- The hidden history of Quebec lesbians is being explored, the CBC reported. Between 1985 and 1996, a group of lesbians leased the Plateau-Mont-Royal school and ran it as a community center. The school was also home ...

Gay News

SHOWBIZ Kim Petras, LGBTQ+ movies, TIFF, canceled shows, yachts 2023-09-15
Video below - Ahead of her Feed the Beast world tour, Grammy-winning international trans pop singer/songwriter Kim Petras has shared reimagined, symphonic, seven-piece string-ensemble performances of fan favorites from her debut album Feed ...

Gay News

THEATER Queer actor Kyle Patrick reflects on leading 'American Psycho: The Musical' 2023-09-14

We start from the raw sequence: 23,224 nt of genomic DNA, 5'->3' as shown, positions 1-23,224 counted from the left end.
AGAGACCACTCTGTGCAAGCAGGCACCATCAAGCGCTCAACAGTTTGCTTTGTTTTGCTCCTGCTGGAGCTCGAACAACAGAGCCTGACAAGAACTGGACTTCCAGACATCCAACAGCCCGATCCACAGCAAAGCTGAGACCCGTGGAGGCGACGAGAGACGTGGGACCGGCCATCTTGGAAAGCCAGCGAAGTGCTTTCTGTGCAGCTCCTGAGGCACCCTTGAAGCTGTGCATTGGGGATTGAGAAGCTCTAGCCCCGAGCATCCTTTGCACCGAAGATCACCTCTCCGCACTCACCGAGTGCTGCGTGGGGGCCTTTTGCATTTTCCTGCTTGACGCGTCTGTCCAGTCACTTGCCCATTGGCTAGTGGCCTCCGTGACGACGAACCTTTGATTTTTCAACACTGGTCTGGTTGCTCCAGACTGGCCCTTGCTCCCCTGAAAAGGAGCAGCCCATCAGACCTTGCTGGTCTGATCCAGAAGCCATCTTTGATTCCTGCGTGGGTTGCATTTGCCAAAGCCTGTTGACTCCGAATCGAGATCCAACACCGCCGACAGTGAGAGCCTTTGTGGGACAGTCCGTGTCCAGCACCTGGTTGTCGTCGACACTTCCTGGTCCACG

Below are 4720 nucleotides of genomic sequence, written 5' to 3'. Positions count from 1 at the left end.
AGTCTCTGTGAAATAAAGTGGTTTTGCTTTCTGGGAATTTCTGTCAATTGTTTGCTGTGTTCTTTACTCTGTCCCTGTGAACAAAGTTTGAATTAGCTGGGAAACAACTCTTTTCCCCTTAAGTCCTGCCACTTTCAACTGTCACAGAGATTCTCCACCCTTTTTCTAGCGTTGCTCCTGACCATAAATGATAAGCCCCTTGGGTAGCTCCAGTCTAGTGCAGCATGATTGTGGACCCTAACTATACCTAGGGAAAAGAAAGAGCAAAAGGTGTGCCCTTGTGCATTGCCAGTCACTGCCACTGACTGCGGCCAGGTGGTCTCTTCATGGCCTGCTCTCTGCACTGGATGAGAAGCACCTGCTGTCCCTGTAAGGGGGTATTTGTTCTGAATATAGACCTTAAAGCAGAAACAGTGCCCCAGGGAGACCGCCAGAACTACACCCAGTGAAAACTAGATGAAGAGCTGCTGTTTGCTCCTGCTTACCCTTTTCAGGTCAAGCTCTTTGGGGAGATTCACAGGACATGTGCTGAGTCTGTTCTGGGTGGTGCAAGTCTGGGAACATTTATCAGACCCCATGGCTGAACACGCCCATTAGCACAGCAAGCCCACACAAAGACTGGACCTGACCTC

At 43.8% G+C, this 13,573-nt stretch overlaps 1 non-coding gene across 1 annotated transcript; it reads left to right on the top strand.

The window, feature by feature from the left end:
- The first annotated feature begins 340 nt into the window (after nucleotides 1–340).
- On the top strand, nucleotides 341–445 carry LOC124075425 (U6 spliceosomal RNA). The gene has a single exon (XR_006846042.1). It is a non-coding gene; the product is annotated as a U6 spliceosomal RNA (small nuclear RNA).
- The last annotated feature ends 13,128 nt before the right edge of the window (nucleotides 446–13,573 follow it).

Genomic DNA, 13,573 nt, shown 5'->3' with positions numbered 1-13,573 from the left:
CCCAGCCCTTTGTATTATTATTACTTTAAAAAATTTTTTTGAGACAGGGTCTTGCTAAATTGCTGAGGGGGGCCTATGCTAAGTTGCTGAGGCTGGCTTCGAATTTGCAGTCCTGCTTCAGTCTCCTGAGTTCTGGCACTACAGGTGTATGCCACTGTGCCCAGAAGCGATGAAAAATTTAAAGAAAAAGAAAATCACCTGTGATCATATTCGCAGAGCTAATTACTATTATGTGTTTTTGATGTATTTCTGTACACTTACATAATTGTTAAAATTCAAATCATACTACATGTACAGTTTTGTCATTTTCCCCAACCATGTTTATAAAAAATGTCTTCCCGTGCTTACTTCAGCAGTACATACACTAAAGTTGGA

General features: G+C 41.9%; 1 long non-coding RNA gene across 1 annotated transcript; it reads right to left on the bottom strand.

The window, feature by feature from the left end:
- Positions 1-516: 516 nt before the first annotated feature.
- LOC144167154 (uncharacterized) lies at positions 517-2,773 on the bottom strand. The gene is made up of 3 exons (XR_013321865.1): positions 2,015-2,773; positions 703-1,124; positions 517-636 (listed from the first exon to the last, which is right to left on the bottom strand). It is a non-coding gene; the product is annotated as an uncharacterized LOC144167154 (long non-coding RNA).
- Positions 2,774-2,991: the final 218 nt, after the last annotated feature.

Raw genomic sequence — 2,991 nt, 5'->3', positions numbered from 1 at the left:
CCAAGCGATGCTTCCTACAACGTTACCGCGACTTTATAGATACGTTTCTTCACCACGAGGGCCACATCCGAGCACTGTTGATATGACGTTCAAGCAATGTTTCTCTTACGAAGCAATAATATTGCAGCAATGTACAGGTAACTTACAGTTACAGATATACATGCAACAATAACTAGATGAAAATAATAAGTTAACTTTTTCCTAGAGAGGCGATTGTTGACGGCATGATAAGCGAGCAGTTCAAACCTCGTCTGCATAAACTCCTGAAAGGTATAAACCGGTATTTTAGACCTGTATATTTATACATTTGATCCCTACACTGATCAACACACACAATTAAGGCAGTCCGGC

- American Psycho—both the Bret Easton Ellis novel and the Mary Harron-directed film led by Christian Bale—would seem ripe for a musical treatment, given the omnipresent campy elements (despite, or maybe because of, the gore). And, in ...

Gay News

SAG-AFTRA and WGA join GLAAD in releasing Studio 11th Responsibility Index 2023-09-14
--From a press release - Hollywood—Sept. 14, 2023 — GLAAD released its annual Studio Responsibility Index in a joint press event in Hollywood alongside the Screen Actors Guild - American Federation of Television and Radio ...

Gay News

Lesbian chef Susan Feniger coming to Chicago for Reeling 2023-09-13
- Susan Feniger. FORKED—a verite-style documentary by award-winning filmmaker Liz Lachman that captures moments and the impactful career of her life partner: culinarian, author, entrepreneur and James Beard Award winner Susan ...